One of the most effective advancements in malaria testing has been the rapid diagnostic test. Easy to use and inexpensive it cut the wait time for diagnostics drastically and has made testing and treatment easier for frontline health workers around the world particularly in sub-Saharan Africa where the prevalence of malaria is the highest. In countries like Zambia, for example, malaria treatments are up and the mortality rate for children under the age of five has decreased due in large part to rapid diagnostic tests. Now a new rapid diagnostic test may potentially be even more effective by not requiring a blood sample, but rather using a laser pulse to detect malaria infection. According to the New York Times the new rapid diagnostic test created by a team of researchers at Rice University led by physicist Dmitri O. Lapotko has the potential to...

  • Fortress Europe

    In the past two weeks over two hundred men, women, and children – the majority from the Africas – have died on the Mediterranean Sea crossing from Africa to Europe. The latest deaths add to the thousands who have died crossing from North African countries, such as Morocco, Mauritania and Libya, to Greece, Spain, and Italy over the past fifteen years. In 2006, for example, 250 immigrants died on the crossing to Spain. More than 250 immigrants traveling in six small boats have landed in the Grand Canaries and Andalucia over the past 24 hours. Out of a total of 1,000 refugees presently in the Grand Canaries, 198 were flown to the Spanish mainland. According to El Pais, the number of Africans reaching Spain in the past year has gone up by 200 percent. Spanish TV News reported that there are approximately 10,000 people waiting in...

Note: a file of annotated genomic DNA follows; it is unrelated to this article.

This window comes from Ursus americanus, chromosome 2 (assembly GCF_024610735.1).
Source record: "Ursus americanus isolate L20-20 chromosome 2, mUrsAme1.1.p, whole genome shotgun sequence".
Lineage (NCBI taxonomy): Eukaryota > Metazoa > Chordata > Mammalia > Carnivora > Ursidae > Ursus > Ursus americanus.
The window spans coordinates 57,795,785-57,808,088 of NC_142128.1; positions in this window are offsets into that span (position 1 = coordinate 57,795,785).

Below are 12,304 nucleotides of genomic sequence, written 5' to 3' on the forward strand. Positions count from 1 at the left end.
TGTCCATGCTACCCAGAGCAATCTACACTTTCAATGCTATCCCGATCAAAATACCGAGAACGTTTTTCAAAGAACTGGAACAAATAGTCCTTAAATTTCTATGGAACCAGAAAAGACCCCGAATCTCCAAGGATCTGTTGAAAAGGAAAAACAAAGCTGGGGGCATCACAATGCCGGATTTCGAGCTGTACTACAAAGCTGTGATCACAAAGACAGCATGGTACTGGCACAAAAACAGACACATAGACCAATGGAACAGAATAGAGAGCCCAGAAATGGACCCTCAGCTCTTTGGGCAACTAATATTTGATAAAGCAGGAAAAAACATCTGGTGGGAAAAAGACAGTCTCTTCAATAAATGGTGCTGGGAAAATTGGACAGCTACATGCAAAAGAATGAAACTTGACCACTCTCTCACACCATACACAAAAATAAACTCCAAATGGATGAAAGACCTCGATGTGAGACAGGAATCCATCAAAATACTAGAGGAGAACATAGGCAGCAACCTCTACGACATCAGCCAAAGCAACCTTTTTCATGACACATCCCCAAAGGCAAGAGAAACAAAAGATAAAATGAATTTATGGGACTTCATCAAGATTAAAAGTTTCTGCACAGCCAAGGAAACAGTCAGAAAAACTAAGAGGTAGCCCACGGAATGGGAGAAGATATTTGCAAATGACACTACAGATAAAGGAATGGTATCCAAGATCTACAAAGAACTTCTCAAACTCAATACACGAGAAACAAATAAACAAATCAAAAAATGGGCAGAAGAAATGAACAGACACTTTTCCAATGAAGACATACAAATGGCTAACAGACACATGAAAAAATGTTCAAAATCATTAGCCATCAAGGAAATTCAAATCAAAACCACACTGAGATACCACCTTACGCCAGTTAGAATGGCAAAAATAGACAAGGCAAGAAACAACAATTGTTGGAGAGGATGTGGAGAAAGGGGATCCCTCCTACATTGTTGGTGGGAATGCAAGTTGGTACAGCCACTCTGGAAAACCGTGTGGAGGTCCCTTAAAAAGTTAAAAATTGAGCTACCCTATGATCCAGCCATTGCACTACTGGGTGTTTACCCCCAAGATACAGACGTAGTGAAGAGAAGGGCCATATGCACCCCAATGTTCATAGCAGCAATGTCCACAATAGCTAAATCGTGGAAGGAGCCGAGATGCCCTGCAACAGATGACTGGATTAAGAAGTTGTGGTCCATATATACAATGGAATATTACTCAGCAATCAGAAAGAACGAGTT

• The Face of Neglected Tropical Disease

    When we think about diseases in Africa we think about the biggest of them – malaria, HIV/AIDS, tuberculosis, and pneumonia. We forget about the neglected tropical diseases that debilitate so many in sub-Saharan Africa and southeast Asia from intestinal worms to elephantiasis. These diseases are real and they are easily prevented, but as their name suggests, these diseases are nearly neglected. In fact, the WHO Regional Director for Africa, Dr Luis G Sambo, called for increased funding last month to eradicate and control neglected tropical diseases by 2020 in Africa.   There has been notable progress is controlling neglected tropical diseases (NTDs). For example, all sub-Saharan countries save for Chad, Mali, Sudan and Ethiopia, have eradicated guinea worm. However there is still much work to do in order to wipe out the seven most common neglected tropical diseases. The international...

  • The Real Issue With Africa and the ICC